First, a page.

Talk to others who may have advice or strategies that may help you in your situation. Often others who have managed the same issue are the most informed advisors.

Look for the wisdom in a situation. What can be learned from both the good and not so good outcomes.

Mindfulness and meditation and other strategies have proven benefits. Learning mindfulness strategies to implement in daily life, and or learning to meditate are skills that will help you manage daily challenges.

Emotional strategies

Be kind to yourself. Treat yourself the same way that you would support a good friend who had the same experience.

Seek out supportive others (even if you can only do it virtually). Share your feelings. Empathetic people can make us feel so much better.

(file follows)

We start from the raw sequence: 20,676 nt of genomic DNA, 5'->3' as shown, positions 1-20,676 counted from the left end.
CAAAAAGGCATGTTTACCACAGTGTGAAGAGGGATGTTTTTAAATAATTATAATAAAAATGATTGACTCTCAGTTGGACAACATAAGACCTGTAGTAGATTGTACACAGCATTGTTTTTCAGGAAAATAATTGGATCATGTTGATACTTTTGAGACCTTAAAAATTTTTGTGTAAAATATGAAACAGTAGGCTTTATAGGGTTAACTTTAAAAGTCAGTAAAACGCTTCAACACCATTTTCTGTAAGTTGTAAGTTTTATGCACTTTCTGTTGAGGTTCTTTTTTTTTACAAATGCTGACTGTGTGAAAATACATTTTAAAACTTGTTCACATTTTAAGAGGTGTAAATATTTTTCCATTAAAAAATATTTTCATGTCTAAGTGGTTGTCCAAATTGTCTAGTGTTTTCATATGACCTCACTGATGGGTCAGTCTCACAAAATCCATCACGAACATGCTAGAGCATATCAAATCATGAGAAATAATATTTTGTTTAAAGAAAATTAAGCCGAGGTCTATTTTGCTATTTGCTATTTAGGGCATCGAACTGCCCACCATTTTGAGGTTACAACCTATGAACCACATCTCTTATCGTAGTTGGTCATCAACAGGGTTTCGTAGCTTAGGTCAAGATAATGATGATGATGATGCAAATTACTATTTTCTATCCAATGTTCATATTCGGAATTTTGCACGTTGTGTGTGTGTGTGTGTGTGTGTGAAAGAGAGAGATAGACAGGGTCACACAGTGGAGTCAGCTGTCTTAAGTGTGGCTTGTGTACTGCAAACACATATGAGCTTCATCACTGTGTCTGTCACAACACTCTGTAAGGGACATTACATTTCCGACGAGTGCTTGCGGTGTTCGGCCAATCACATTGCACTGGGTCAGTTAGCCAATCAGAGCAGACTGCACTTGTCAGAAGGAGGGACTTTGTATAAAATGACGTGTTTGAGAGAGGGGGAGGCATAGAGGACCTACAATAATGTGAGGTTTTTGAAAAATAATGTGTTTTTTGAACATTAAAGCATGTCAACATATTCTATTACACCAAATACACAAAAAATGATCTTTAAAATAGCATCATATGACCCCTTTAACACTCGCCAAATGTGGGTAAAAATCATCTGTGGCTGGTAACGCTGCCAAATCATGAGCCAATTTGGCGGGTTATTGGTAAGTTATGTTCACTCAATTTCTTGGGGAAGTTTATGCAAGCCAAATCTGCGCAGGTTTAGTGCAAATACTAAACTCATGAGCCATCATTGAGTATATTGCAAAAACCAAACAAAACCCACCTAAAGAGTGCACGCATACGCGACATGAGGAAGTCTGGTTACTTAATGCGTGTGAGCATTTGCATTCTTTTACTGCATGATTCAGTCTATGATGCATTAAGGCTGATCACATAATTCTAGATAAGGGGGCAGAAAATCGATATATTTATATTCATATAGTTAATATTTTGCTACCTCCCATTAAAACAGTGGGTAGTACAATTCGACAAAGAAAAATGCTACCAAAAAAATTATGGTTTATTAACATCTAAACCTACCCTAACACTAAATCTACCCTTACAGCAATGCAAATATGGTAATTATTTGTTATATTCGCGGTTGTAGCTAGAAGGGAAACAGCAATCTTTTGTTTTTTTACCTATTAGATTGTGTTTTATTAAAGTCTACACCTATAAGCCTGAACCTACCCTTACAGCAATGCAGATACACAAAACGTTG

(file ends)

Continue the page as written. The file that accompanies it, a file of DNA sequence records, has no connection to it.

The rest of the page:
Debrief with a friend. Can they offer a different perspective?

Let yourself feel disappointed or sad or whatever you need to feel. It’s human. It’s okay. If you can, limit the feelings to times when you are likely to have control over the emotion then you will be developing good self-management. If you find it difficult to control or stop distress or intense emotions, find a friend, trusted person or investigate professional options through your GP.

Use humour. Laughing protects us when emotions can be intense. Laughing also reduces the build-up of stress hormones in a similar way to physical activity.

Physical strategies

Rest. Give yourself time to re-energise. With only 24 hours in a day, your body and mind need to rest and sleep for 6 or 7 hours (or more if you are lucky!).

Manage your fatigue. If you are not feeling high on energy, manage the events of your day so that you have the highest energy at the most important times. For example, if you know that school pick up might be challenging (when our kids are back in school!), spend the 30 minutes prior preparing your mind, resting your body, enjoying music or something similar.